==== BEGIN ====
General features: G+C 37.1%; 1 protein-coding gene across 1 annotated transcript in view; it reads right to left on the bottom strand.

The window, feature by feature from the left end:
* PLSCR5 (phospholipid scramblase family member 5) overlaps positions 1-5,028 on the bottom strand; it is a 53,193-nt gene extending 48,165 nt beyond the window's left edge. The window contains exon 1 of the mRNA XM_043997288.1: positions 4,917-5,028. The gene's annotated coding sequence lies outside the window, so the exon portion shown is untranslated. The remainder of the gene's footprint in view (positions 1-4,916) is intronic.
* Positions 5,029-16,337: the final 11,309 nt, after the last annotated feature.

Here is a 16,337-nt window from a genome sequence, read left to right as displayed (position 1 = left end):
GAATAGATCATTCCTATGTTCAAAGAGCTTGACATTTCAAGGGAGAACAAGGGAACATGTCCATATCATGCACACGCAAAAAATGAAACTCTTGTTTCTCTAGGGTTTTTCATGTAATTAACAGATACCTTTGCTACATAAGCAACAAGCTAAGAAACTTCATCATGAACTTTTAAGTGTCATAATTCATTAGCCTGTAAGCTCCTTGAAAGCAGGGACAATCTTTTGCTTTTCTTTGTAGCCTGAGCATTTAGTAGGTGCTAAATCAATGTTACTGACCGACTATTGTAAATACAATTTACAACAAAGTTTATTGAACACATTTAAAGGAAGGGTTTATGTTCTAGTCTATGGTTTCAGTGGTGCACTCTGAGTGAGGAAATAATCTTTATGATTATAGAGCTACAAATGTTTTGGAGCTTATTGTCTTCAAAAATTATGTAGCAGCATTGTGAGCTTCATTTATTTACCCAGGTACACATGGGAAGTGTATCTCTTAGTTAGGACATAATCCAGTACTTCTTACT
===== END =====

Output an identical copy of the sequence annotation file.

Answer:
General features: G+C 37.1%; 1 protein-coding gene across 1 annotated transcript in view; it reads right to left on the bottom strand.

The window, feature by feature from the left end:
* PLSCR5 (phospholipid scramblase family member 5) overlaps positions 1-5,028 on the bottom strand; it is a 53,193-nt gene extending 48,165 nt beyond the window's left edge. The window contains exon 1 of the mRNA XM_043997288.1: positions 4,917-5,028. The gene's annotated coding sequence lies outside the window, so the exon portion shown is untranslated. The remainder of the gene's footprint in view (positions 1-4,916) is intronic.
* Positions 5,029-16,337: the final 11,309 nt, after the last annotated feature.

Here is a 16,337-nt window from a genome sequence, read left to right as displayed (position 1 = left end):
GAATAGATCATTCCTATGTTCAAAGAGCTTGACATTTCAAGGGAGAACAAGGGAACATGTCCATATCATGCACACGCAAAAAATGAAACTCTTGTTTCTCTAGGGTTTTTCATGTAATTAACAGATACCTTTGCTACATAAGCAACAAGCTAAGAAACTTCATCATGAACTTTTAAGTGTCATAATTCATTAGCCTGTAAGCTCCTTGAAAGCAGGGACAATCTTTTGCTTTTCTTTGTAGCCTGAGCATTTAGTAGGTGCTAAATCAATGTTACTGACCGACTATTGTAAATACAATTTACAACAAAGTTTATTGAACACATTTAAAGGAAGGGTTTATGTTCTAGTCTATGGTTTCAGTGGTGCACTCTGAGTGAGGAAATAATCTTTATGATTATAGAGCTACAAATGTTTTGGAGCTTATTGTCTTCAAAAATTATGTAGCAGCATTGTGAGCTTCATTTATTTACCCAGGTACACATGGGAAGTGTATCTCTTAGTTAGGACATAATCCAGTACTTCTTACT